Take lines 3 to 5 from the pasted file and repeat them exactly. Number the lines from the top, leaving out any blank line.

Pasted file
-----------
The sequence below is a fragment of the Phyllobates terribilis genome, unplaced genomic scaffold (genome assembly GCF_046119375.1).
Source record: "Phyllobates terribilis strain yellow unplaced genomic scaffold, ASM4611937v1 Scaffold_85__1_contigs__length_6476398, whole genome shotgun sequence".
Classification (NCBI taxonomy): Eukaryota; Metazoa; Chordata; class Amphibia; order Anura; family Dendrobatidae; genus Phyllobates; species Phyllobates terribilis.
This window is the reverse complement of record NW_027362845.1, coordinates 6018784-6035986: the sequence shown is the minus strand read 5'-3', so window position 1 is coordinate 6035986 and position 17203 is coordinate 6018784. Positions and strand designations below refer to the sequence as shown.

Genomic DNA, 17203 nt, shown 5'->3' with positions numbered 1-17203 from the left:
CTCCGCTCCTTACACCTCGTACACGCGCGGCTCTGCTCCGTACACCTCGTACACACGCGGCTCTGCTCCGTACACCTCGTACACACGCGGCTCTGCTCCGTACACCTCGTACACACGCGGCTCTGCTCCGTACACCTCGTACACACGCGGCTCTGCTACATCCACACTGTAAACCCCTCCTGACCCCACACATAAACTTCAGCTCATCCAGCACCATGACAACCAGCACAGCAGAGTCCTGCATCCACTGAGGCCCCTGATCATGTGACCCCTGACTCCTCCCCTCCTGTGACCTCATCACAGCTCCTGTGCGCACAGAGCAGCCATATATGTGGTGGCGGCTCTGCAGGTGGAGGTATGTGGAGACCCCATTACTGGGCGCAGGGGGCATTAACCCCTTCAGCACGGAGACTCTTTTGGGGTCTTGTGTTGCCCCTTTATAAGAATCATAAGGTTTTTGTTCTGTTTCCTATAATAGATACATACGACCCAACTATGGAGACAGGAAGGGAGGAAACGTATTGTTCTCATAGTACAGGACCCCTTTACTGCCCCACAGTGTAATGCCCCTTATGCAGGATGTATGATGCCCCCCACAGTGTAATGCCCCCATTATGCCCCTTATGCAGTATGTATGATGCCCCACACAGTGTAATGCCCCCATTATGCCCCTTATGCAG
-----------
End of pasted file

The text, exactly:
Classification (NCBI taxonomy): Eukaryota; Metazoa; Chordata; class Amphibia; order Anura; family Dendrobatidae; genus Phyllobates; species Phyllobates terribilis.
This window is the reverse complement of record NW_027362845.1, coordinates 6018784-6035986: the sequence shown is the minus strand read 5'-3', so window position 1 is coordinate 6035986 and position 17203 is coordinate 6018784. Positions and strand designations below refer to the sequence as shown.

Genomic DNA, 17203 nt, shown 5'->3' with positions numbered 1-17203 from the left: